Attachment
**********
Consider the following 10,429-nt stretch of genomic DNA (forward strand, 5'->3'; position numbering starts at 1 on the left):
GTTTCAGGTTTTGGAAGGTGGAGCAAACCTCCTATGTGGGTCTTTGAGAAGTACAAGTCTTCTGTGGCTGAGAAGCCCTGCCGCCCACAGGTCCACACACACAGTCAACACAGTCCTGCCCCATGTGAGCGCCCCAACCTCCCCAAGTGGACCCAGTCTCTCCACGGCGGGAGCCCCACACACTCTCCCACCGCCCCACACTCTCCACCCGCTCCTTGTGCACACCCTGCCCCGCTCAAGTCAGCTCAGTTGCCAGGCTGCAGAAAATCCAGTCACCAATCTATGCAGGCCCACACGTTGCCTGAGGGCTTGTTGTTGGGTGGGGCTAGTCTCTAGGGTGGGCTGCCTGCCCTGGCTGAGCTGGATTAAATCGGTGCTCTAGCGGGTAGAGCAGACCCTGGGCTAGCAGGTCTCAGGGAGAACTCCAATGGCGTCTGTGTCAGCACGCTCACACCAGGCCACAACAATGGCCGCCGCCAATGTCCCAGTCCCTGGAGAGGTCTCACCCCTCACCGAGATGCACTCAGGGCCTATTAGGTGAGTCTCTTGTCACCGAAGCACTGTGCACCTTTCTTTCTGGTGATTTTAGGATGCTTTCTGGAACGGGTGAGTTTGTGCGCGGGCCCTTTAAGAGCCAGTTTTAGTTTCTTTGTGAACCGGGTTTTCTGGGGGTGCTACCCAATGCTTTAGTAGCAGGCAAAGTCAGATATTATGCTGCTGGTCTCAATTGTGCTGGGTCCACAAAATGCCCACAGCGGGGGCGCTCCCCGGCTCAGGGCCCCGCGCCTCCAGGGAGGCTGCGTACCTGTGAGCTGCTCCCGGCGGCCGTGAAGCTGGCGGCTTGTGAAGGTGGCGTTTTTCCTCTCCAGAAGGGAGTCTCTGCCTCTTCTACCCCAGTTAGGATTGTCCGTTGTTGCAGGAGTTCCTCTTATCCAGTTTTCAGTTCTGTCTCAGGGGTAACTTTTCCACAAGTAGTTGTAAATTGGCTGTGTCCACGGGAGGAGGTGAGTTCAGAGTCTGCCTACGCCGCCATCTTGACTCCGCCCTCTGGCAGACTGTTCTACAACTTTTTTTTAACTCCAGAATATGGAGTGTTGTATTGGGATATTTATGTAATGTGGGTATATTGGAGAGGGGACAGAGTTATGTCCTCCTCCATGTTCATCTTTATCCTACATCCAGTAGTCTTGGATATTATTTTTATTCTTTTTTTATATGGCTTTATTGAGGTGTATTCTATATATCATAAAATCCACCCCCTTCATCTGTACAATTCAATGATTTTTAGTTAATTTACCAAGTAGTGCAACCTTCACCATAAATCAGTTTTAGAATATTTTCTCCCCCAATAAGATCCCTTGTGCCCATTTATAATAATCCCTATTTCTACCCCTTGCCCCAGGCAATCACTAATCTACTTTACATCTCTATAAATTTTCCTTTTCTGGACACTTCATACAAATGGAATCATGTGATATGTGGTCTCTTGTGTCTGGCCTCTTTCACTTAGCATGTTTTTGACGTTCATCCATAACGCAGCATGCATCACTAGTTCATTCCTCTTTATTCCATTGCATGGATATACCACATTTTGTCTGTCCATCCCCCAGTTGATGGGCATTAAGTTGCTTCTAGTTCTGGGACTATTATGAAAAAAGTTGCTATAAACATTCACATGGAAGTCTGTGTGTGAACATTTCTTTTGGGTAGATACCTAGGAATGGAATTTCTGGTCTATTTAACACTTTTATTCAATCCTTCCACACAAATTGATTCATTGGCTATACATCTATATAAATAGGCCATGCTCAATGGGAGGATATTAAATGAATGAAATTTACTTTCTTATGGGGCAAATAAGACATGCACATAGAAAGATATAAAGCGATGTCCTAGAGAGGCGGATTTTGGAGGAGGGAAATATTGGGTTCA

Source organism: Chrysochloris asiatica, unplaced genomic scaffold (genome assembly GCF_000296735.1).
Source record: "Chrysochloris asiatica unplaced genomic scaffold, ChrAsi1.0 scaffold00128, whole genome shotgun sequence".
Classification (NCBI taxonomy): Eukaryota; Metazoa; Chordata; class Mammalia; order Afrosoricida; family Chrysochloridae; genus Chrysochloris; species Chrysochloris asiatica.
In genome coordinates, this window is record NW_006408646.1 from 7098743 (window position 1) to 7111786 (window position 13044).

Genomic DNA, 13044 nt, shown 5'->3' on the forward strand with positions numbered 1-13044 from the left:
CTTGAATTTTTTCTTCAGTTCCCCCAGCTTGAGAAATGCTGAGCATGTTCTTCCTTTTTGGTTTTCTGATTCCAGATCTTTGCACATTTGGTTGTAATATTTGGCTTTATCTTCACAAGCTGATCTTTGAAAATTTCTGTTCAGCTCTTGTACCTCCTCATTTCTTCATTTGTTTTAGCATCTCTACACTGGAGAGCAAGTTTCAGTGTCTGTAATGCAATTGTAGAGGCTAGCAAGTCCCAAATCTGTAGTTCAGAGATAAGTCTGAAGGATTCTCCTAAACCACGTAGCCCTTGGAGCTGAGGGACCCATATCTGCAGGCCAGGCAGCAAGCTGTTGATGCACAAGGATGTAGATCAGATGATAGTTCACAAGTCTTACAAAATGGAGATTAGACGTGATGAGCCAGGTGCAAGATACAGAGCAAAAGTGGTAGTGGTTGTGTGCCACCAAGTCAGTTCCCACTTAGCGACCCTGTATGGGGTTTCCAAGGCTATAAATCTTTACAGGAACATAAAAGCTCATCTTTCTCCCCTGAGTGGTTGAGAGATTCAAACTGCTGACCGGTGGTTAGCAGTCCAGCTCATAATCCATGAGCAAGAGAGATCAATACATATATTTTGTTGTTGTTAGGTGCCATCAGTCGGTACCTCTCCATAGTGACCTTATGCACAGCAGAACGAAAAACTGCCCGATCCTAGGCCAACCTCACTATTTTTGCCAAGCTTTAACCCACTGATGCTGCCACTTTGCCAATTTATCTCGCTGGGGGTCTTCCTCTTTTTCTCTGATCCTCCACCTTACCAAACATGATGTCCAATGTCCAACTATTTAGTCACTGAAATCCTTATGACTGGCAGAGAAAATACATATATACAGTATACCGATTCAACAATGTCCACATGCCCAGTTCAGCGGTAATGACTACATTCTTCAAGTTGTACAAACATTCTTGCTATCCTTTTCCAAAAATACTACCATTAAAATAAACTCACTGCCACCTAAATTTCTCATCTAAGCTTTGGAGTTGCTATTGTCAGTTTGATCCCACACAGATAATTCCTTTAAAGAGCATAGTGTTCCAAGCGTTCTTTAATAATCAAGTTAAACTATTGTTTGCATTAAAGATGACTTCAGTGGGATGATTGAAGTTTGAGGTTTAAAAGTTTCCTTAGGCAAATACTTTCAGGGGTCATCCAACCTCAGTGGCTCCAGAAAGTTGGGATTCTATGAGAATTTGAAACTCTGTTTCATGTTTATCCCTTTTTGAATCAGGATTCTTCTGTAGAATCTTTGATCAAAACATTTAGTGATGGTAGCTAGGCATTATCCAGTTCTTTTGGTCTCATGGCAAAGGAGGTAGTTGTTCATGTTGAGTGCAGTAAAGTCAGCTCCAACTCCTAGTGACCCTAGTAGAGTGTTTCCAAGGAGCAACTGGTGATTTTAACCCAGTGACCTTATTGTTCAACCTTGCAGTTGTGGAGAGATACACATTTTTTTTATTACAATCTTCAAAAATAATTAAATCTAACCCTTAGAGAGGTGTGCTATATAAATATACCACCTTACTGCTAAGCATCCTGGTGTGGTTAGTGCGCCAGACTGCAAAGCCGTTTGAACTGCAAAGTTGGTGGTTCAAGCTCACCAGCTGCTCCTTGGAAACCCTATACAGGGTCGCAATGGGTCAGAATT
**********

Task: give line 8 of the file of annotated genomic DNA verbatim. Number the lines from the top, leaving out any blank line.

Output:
CTTGAATTTTTTCTTCAGTTCCCCCAGCTTGAGAAATGCTGAGCATGTTCTTCCTTTTTGGTTTTCTGATTCCAGATCTTTGCACATTTGGTTGTAATATTTGGCTTTATCTTCACAAGCTGATCTTTGAAAATTTCTGTTCAGCTCTTGTACCTCCTCATTTCTTCATTTGTTTTAGCATCTCTACACTGGAGAGCAAGTTTCAGTGTCTGTAATGCAATTGTAGAGGCTAGCAAGTCCCAAATCTGTAGTTCAGAGATAAGTCTGAAGGATTCTCCTAAACCACGTAGCCCTTGGAGCTGAGGGACCCATATCTGCAGGCCAGGCAGCAAGCTGTTGATGCACAAGGATGTAGATCAGATGATAGTTCACAAGTCTTACAAAATGGAGATTAGACGTGATGAGCCAGGTGCAAGATACAGAGCAAAAGTGGTAGTGGTTGTGTGCCACCAAGTCAGTTCCCACTTAGCGACCCTGTATGGGGTTTCCAAGGCTATAAATCTTTACAGGAACATAAAAGCTCATCTTTCTCCCCTGAGTGGTTGAGAGATTCAAACTGCTGACCGGTGGTTAGCAGTCCAGCTCATAATCCATGAGCAAGAGAGATCAATACATATATTTTGTTGTTGTTAGGTGCCATCAGTCGGTACCTCTCCATAGTGACCTTATGCACAGCAGAACGAAAAACTGCCCGATCCTAGGCCAACCTCACTATTTTTGCCAAGCTTTAACCCACTGATGCTGCCACTTTGCCAATTTATCTCGCTGGGGGTCTTCCTCTTTTTCTCTGATCCTCCACCTTACCAAACATGATGTCCAATGTCCAACTATTTAGTCACTGAAATCCTTATGACTGGCAGAGAAAATACATATATACAGTATACCGATTCAACAATGTCCACATGCCCAGTTCAGCGGTAATGACTACATTCTTCAAGTTGTACAAACATTCTTGCTATCCTTTTCCAAAAATACTACCATTAAAATAAACTCACTGCCACCTAAATTTCTCATCTAAGCTTTGGAGTTGCTATTGTCAGTTTGATCCCACACAGATAATTCCTTTAAAGAGCATAGTGTTCCAAGCGTTCTTTAATAATCAAGTTAAACTATTGTTTGCATTAAAGATGACTTCAGTGGGATGATTGAAGTTTGAGGTTTAAAAGTTTCCTTAGGCAAATACTTTCAGGGGTCATCCAACCTCAGTGGCTCCAGAAAGTTGGGATTCTATGAGAATTTGAAACTCTGTTTCATGTTTATCCCTTTTTGAATCAGGATTCTTCTGTAGAATCTTTGATCAAAACATTTAGTGATGGTAGCTAGGCATTATCCAGTTCTTTTGGTCTCATGGCAAAGGAGGTAGTTGTTCATGTTGAGTGCAGTAAAGTCAGCTCCAACTCCTAGTGACCCTAGTAGAGTGTTTCCAAGGAGCAACTGGTGATTTTAACCCAGTGACCTTATTGTTCAACCTTGCAGTTGTGGAGAGATACACATTTTTTTTATTACAATCTTCAAAAATAATTAAATCTAACCCTTAGAGAGGTGTGCTATATAAATATACCACCTTACTGCTAAGCATCCTGGTGTGGTTAGTGCGCCAGACTGCAAAGCCGTTTGAACTGCAAAGTTGGTGGTTCAAGCTCACCAGCTGCTCCTTGGAAACCCTATACAGGGTCGCAATGGGTCAGAATT